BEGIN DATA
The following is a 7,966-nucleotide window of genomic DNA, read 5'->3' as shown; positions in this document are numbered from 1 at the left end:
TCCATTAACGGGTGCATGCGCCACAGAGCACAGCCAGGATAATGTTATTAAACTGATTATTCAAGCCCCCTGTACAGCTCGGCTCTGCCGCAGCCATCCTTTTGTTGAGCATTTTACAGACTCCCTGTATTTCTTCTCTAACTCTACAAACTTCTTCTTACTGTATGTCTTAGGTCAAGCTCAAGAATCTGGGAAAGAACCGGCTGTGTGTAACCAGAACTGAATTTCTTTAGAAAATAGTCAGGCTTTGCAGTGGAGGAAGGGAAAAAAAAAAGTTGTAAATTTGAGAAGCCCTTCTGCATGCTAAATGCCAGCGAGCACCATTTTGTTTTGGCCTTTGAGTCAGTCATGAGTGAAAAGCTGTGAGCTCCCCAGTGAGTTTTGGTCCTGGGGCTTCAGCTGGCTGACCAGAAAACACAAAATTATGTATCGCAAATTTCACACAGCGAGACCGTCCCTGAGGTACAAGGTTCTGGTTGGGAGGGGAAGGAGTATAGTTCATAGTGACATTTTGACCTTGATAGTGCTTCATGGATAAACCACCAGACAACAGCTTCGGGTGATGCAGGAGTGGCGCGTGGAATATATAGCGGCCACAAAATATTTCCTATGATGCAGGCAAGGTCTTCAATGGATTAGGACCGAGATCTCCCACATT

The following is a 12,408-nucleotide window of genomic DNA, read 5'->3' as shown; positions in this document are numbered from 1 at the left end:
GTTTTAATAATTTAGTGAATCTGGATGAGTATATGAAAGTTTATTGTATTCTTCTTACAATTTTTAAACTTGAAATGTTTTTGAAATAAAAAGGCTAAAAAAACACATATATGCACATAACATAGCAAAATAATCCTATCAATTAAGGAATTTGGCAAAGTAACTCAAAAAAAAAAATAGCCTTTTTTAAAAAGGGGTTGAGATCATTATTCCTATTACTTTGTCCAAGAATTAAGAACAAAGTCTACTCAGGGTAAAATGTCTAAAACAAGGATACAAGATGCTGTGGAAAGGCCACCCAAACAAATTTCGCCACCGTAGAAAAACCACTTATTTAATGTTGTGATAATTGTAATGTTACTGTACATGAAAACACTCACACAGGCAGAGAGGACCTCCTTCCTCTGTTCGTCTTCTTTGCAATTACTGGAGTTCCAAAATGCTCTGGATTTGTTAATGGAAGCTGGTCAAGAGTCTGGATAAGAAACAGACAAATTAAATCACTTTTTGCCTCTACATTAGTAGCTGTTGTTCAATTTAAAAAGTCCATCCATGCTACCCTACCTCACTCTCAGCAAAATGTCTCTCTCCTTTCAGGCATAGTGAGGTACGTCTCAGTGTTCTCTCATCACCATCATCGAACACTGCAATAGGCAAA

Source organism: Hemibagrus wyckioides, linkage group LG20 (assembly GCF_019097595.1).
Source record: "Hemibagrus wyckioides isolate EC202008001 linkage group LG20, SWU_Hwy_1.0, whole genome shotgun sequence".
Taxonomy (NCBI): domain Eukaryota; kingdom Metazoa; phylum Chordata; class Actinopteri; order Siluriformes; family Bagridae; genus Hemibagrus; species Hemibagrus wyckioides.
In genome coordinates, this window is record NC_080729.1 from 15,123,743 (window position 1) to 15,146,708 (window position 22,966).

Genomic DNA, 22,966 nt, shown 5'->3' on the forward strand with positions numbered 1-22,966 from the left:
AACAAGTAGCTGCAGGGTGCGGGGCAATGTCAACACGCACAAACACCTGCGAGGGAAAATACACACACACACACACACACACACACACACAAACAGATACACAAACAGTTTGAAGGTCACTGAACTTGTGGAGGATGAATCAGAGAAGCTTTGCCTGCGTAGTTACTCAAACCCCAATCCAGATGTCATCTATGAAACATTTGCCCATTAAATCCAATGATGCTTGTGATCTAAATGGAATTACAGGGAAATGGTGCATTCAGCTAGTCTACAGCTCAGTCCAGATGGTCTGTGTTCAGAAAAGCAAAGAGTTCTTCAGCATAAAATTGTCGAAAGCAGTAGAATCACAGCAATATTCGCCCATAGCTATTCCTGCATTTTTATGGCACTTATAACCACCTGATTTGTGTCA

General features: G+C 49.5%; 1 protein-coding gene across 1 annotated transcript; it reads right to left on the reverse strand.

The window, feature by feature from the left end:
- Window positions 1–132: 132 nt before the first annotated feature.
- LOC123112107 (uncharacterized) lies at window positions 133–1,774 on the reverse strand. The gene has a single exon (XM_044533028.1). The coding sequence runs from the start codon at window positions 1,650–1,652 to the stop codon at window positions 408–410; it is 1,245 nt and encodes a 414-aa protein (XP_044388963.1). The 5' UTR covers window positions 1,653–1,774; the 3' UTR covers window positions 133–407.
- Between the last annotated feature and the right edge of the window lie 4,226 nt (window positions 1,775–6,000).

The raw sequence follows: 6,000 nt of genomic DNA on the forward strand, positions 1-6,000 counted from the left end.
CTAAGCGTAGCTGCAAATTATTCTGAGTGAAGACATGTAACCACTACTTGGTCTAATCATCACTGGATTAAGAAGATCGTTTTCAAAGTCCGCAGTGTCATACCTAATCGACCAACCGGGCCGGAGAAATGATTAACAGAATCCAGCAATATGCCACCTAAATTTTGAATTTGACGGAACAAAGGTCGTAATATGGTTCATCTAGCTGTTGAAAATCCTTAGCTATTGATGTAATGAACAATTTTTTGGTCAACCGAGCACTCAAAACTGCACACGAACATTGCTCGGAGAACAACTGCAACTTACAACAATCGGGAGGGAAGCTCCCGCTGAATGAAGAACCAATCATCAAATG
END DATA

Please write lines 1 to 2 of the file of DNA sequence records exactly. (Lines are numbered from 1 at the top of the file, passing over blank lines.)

The following is a 7,966-nucleotide window of genomic DNA, read 5'->3' as shown; positions in this document are numbered from 1 at the left end:
TCCATTAACGGGTGCATGCGCCACAGAGCACAGCCAGGATAATGTTATTAAACTGATTATTCAAGCCCCCTGTACAGCTCGGCTCTGCCGCAGCCATCCTTTTGTTGAGCATTTTACAGACTCCCTGTATTTCTTCTCTAACTCTACAAACTTCTTCTTACTGTATGTCTTAGGTCAAGCTCAAGAATCTGGGAAAGAACCGGCTGTGTGTAACCAGAACTGAATTTCTTTAGAAAATAGTCAGGCTTTGCAGTGGAGGAAGGGAAAAAAAAAAGTTGTAAATTTGAGAAGCCCTTCTGCATGCTAAATGCCAGCGAGCACCATTTTGTTTTGGCCTTTGAGTCAGTCATGAGTGAAAAGCTGTGAGCTCCCCAGTGAGTTTTGGTCCTGGGGCTTCAGCTGGCTGACCAGAAAACACAAAATTATGTATCGCAAATTTCACACAGCGAGACCGTCCCTGAGGTACAAGGTTCTGGTTGGGAGGGGAAGGAGTATAGTTCATAGTGACATTTTGACCTTGATAGTGCTTCATGGATAAACCACCAGACAACAGCTTCGGGTGATGCAGGAGTGGCGCGTGGAATATATAGCGGCCACAAAATATTTCCTATGATGCAGGCAAGGTCTTCAATGGATTAGGACCGAGATCTCCCACATT